Lilies boast numerous varieties, but most have a recognizable bell-shaped head, long stem, and intoxicating sweet fragrance – you either love it or hate it.
From colorful spotted tiger lilies to elegant white calla lilies, every bride will find a variety to match her style.
Lilies look incredibly chic in mono bouquets or in combination with exotic summer wedding flowers. Apart from bouquets, lily blooms can be used as hairpieces or table décor.
Stephanotis is one of the most delicate, elegant summer flowers. Always pure white, with five waxy petals, stephanotis looks like it was made for weddings.
Consider a mono stephanotis bridal bouquet with a satin ribbon if you admire minimalism. However, this stunning flower will also go well with tulips, freesias, or orchids.
Filler flowers like gypsophila and waxflower are an excellent way to add volume to a stephanotis bouquet. Such arrangements also work well as venue interior.
The most cheerful flower of all, large sunflower blooms boast a vibrant yellow color that never fails to improve one’s mood. Sunflowers are a popular choice for rustic weddings, giving a carefree feel to the event.
Sunflowers look gorgeous in oversized bridal bouquets, ceremony arches, centerpieces, flower crowns, and boutonnieres.
Combine sunflowers with cornflowers, asters, gerbera daisies, forget-me-not, or gypsophila for an ultimately summery look.
Tuberose is famous for its intense fragrance favored by parfumiers. This long-stemmed flower with small, clustered blooms comes in white, yellow, pink, and blue colors.
A few stems of tuberose in a tall vase make ideal table décor. Consider pairing tuberose with other long-stemmed seasonal blooms like hydrangea, lily, delphinium, or gerbera daisy.
Describing zinnia isn’t simple, as it exists in so many entirely different varieties. Some zinnias resemble daisies; others are spherical and voluminous. They come in white, yellow, orange, red, pink, and various color combinations.
Mix and match zinnias with other textured summer garden flowers like asters, chrysanthemums, anemones, roses, ranunculus, or yarrow.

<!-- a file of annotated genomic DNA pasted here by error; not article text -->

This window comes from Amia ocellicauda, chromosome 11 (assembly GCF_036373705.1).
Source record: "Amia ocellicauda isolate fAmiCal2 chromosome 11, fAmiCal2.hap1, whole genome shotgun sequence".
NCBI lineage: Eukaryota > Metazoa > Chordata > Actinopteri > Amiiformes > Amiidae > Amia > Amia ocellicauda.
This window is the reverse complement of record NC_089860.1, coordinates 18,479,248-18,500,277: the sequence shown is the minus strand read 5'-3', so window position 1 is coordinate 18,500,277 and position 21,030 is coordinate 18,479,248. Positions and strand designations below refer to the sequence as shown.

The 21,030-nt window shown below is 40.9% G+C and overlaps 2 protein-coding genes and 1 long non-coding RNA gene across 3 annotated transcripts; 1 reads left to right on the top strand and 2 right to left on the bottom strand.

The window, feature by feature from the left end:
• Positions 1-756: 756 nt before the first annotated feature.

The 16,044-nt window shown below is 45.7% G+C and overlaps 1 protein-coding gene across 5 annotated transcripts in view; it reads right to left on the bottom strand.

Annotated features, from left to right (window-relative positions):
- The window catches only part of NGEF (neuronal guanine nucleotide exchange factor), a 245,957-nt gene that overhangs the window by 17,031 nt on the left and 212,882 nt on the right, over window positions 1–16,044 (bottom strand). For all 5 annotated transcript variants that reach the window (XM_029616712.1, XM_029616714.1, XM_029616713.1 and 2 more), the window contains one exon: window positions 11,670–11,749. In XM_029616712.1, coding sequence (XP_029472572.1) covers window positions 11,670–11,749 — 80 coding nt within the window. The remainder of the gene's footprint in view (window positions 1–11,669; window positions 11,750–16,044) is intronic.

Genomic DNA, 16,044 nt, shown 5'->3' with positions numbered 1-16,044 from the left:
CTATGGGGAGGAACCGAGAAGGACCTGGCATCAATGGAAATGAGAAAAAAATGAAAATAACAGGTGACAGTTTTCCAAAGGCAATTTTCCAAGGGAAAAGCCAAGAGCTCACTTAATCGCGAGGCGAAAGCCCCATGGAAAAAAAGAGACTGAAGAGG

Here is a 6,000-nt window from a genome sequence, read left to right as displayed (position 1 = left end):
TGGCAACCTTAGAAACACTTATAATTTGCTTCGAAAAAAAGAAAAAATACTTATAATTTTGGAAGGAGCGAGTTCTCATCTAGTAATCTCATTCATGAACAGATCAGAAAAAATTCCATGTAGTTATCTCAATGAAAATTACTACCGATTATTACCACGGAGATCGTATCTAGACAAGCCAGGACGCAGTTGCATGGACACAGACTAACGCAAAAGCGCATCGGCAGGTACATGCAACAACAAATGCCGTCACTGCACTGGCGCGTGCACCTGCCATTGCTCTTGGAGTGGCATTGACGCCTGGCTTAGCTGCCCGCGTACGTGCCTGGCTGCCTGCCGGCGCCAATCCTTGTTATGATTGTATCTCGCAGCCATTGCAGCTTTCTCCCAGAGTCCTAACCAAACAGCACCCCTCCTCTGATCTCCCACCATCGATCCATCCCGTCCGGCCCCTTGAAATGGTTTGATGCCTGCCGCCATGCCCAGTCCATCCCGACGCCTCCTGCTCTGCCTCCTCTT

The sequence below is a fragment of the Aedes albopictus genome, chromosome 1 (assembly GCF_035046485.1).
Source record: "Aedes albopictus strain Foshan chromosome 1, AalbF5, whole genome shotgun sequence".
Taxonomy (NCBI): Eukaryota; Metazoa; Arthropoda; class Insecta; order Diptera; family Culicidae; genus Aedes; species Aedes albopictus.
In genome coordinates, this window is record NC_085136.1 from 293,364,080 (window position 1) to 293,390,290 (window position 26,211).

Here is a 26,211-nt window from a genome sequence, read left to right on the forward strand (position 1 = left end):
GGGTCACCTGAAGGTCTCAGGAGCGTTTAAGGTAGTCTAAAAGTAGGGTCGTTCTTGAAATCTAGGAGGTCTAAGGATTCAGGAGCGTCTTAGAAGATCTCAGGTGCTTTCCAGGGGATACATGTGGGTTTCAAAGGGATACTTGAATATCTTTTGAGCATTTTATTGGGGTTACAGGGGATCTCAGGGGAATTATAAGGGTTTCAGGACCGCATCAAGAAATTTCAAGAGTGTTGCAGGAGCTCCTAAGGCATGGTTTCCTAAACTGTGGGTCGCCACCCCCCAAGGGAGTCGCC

Zinnias work well in bouquets, centerpieces, boutonnieres, flower crowns, or other applications. Furthermore, they have a long vase life and are cost-effective.
Yarrow is a flat-topped flower with tiny daisy-like clustered blooms available in various colors ranging from white and pastels to bright shades. Some varieties have contrasting centers.
Yarrow is a great filler flower, while mono yarrow bouquets may look too dense and flat. It looks stunning with many garden blooms and wildflowers, from roses and anemones to cornflowers and sunflowers.
Delphinium is a long-stemmed flower with clustered blue, purple, lavender, pink, yellow, white, or red blooms. This unusual wedding flower is captivating enough for mono bouquets but also pairs beautifully with most summer garden blooms.
Delphinium isn’t cheap, but it’s pretty cost-effective for venue decoration as you can use just a couple of stems instead of elaborate floral arrangements.
Furthermore, delphinium looks beyond gorgeous hanging from a chandelier or adorning ceremony arch.
Yet another long-stemmed summer wedding flower, snapdragon, features beautiful colors ranging from soft pastels to deep plum and burgundy. Some flowers feature a combination of white and pink or yellow and pink.
Snapdragons are so unique that they don’t require additional adornments and look excellent in mono bouquets. However, they can also serve as an accent flower in rich asymmetrical arrangements.
Gardenia trees have large, rich green leaves and waxy white, pink, yellow, or red blooms with an intoxicating sweet fragrance.
Gardenia applications are limitless – it holds up well in boutonnieres, bridal bouquets, venue décor, wreaths, and hairpieces. Gardenia leaves can liven up any minimalist bridal bouquet.
Freesias are some of the most popular wedding flowers, regardless of the season and style. That’s no wonder, as freesias come in many colors and are highly versatile, suitable for bouquets, boutonnieres, and cake décor.
Furthermore, freesia combinations are endless – this elegant bloom looks stunning with tulips, roses, stephanotis, gardenias, tuberose, and most other garden flowers.
There’s no exotic wedding flower more popular than an orchid. Orchids come in an array of colors and shapes but are all equally gorgeous. Perhaps, the most common orchid species for weddings are white Phalaenopsis.
Consider modern asymmetrical or cascading orchid bouquets for an elegant yet creative look, or use single orchid blooms as boutonnieres and hairpieces.
Dahlia is a summer garden flower that makes an intense competition for zinnias. These exotic beauties have over 40 species, each with a wide selection of colors.
You may come across dahlias with sharp or rounded petals, flat or spherical shape, mono or bi-colored. Because all dahlias are different, there’s a variety for any wedding style and application.